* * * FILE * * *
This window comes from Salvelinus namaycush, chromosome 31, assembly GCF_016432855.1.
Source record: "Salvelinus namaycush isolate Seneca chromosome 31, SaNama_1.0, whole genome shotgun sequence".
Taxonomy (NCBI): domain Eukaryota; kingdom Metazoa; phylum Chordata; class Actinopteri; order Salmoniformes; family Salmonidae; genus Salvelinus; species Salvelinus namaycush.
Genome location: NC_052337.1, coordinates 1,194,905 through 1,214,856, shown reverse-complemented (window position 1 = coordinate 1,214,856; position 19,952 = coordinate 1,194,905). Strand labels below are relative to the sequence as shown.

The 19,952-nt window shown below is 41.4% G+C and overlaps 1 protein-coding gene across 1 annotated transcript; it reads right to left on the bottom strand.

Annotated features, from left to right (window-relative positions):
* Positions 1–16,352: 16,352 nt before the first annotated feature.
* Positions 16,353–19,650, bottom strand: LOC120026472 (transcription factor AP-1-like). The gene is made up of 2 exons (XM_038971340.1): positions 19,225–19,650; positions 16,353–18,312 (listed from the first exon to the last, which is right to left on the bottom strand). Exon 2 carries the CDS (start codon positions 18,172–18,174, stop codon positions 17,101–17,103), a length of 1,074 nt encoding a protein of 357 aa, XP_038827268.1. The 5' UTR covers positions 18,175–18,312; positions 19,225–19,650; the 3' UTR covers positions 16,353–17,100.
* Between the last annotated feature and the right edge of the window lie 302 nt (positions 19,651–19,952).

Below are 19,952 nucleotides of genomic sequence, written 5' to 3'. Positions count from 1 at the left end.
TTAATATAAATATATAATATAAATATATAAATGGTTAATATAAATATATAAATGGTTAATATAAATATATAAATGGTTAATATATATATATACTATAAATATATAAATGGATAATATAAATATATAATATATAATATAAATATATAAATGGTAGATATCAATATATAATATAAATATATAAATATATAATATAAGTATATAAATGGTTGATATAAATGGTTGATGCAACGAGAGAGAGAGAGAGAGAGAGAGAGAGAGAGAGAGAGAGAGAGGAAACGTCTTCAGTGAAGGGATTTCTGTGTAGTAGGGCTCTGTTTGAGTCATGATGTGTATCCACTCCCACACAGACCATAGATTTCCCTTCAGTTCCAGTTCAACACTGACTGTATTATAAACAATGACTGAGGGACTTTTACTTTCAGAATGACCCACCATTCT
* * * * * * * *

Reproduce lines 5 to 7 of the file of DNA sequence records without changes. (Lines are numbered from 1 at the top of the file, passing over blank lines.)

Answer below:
The 19,952-nt window shown below is 41.4% G+C and overlaps 1 protein-coding gene across 1 annotated transcript; it reads right to left on the bottom strand.

Annotated features, from left to right (window-relative positions):
* Positions 1–16,352: 16,352 nt before the first annotated feature.